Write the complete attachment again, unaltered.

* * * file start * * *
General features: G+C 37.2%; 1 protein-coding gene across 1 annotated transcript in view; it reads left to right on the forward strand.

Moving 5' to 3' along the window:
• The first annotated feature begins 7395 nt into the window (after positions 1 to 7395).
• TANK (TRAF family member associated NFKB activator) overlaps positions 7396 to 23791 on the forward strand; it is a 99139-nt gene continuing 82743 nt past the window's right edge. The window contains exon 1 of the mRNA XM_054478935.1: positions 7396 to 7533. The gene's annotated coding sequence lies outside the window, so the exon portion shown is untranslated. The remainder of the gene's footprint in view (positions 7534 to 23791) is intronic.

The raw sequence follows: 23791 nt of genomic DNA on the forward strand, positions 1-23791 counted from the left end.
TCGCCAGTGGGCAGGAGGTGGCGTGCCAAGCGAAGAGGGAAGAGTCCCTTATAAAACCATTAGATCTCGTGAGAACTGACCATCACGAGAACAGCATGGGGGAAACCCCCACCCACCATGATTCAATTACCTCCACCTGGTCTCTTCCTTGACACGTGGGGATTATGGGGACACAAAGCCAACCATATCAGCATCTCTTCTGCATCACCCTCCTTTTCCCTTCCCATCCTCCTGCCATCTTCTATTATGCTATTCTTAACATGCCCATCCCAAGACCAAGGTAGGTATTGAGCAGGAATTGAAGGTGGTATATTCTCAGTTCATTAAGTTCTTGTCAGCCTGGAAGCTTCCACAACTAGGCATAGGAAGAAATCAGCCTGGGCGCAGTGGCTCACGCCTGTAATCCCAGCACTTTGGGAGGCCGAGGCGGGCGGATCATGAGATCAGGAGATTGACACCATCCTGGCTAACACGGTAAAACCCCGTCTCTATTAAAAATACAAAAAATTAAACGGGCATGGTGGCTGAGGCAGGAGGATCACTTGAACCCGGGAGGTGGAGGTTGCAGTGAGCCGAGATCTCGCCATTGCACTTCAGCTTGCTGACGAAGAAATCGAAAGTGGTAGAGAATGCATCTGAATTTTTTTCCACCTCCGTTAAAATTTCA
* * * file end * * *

General features: G+C 37.2%; 1 protein-coding gene across 1 annotated transcript in view; it reads left to right on the forward strand.

Moving 5' to 3' along the window:
• The first annotated feature begins 7395 nt into the window (after positions 1 to 7395).
• TANK (TRAF family member associated NFKB activator) overlaps positions 7396 to 23791 on the forward strand; it is a 99139-nt gene continuing 82743 nt past the window's right edge. The window contains exon 1 of the mRNA XM_054478935.1: positions 7396 to 7533. The gene's annotated coding sequence lies outside the window, so the exon portion shown is untranslated. The remainder of the gene's footprint in view (positions 7534 to 23791) is intronic.

The raw sequence follows: 23791 nt of genomic DNA on the forward strand, positions 1-23791 counted from the left end.
TCGCCAGTGGGCAGGAGGTGGCGTGCCAAGCGAAGAGGGAAGAGTCCCTTATAAAACCATTAGATCTCGTGAGAACTGACCATCACGAGAACAGCATGGGGGAAACCCCCACCCACCATGATTCAATTACCTCCACCTGGTCTCTTCCTTGACACGTGGGGATTATGGGGACACAAAGCCAACCATATCAGCATCTCTTCTGCATCACCCTCCTTTTCCCTTCCCATCCTCCTGCCATCTTCTATTATGCTATTCTTAACATGCCCATCCCAAGACCAAGGTAGGTATTGAGCAGGAATTGAAGGTGGTATATTCTCAGTTCATTAAGTTCTTGTCAGCCTGGAAGCTTCCACAACTAGGCATAGGAAGAAATCAGCCTGGGCGCAGTGGCTCACGCCTGTAATCCCAGCACTTTGGGAGGCCGAGGCGGGCGGATCATGAGATCAGGAGATTGACACCATCCTGGCTAACACGGTAAAACCCCGTCTCTATTAAAAATACAAAAAATTAAACGGGCATGGTGGCTGAGGCAGGAGGATCACTTGAACCCGGGAGGTGGAGGTTGCAGTGAGCCGAGATCTCGCCATTGCACTTCAGCTTGCTGACGAAGAAATCGAAAGTGGTAGAGAATGCATCTGAATTTTTTTCCACCTCCGTTAAAATTTCA